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Force All Ads Secure with a Content Security Policy
Force All Ads Secure with a Content Security Policy

If you're getting insecure warnings for any Mediavine ads, we recommend setting a Content Security Policy. Find out how!

Jacob Feltner avatar
Written by Jacob Feltner
Updated over a week ago

While we and our ad partners do our best to make sure all advertisements are SSL-compatible, an occasional bad egg slips through the review crack. Unfortunately, all it takes is one insecure request to break that pretty green secure lock in the address bar and possibly compromise your site's security. Luckily, there's a solution - setting a Content Security Policy.

A Content Security Policy, or a CSP, can tell the web browser what to do when it runs into an insecure request. We recommend setting a CSP to "block-all-mixed-content" so that the web browser will automatically ignored any parts of an advertisement that attempt to load insecurely. This way you'll to get a green secure logo and the ad simply won't render. While this isn't ideal, it's certainly preferred to a broken SSL lock.

First thing's first: Check to see if your SSL is working properly and that you don't have any existing insecure assets(images, files, etc) on your site. This is important since the solutions below will block insecure assets from loading. Get the url of a popular post and check it on this site. If you see "SSL Connection - Pass" and "Mixed Content - Pass", then you can apply the CSP according to the instructions below.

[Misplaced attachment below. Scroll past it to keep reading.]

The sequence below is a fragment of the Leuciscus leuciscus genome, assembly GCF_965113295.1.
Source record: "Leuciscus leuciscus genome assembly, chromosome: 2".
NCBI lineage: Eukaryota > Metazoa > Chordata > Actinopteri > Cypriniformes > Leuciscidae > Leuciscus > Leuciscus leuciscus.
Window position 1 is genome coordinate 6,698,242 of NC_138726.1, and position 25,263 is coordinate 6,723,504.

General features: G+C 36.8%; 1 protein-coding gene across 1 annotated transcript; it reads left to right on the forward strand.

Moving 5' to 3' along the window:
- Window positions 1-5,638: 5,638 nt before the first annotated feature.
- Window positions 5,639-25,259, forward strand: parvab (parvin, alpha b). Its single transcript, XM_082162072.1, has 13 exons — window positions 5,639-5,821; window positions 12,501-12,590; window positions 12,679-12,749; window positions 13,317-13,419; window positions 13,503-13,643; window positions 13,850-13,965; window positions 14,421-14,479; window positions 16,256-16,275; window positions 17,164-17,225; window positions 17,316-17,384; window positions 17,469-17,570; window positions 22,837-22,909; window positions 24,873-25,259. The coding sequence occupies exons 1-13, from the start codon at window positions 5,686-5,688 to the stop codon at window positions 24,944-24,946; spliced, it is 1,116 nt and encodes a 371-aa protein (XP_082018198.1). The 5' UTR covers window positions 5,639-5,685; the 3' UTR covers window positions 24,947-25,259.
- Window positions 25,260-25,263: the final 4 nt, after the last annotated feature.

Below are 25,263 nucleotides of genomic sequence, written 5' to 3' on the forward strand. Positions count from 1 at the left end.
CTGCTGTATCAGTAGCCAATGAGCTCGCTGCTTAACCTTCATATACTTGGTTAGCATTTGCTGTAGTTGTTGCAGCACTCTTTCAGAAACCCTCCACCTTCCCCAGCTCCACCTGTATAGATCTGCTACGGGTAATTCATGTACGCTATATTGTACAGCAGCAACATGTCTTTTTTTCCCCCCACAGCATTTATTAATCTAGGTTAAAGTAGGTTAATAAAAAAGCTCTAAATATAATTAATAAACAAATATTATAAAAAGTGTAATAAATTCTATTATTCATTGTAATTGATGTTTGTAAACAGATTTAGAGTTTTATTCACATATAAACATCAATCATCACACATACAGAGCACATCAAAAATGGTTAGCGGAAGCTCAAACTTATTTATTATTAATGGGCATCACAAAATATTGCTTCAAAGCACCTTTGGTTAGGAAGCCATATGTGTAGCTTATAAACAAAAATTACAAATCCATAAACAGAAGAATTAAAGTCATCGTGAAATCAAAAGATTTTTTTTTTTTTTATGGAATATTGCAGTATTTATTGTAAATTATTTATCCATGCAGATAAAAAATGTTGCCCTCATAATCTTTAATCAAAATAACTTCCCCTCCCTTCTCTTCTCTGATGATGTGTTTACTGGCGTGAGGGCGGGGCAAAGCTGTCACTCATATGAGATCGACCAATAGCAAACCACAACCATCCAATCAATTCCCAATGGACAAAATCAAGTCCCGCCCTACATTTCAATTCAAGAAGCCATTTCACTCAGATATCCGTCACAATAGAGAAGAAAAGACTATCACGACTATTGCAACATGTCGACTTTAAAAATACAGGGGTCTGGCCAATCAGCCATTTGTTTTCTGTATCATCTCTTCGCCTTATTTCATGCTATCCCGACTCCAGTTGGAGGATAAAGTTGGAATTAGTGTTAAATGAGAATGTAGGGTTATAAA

If you don't pass, then that means you either need to reach out to your host with regards to your SSL implementation or have them help make the insecure assets on your site secure.

So how do you enable this CSP? There's 2 ways:

  1. Wordpress: In this case, you should be running the Mediavine Control Panel plugin. In that plugin's settings you can enable setting "Block Insecure Assets," which will set this up automatically for you.

    Click "Save Changes" and clear the caching from any caching plugins you may have installed. If in the rare case you find that this setting isn't applying the CSP, then we advise working with your host to see if they can apply the block-all-mixed-content CSP on their end.

  2. Non-WordPress: If you don't have access to your server, such as with a hosted platform like Blogger, SquareSpace, etc. the next best alternative is to set a meta tag. You can do this by putting the following code anywhere between your <head></head> code:
    ​<meta http-equiv="Content-Security-Policy" content="block-all-mixed-content" />

Note: If you find that your site has the upgrade-insecure-requests CSP active, this will prevent the block-all-mixed-content CSP from applying. If this is the case, reach out to your host to see if they can remove the upgrade-insecure-requests CSP.

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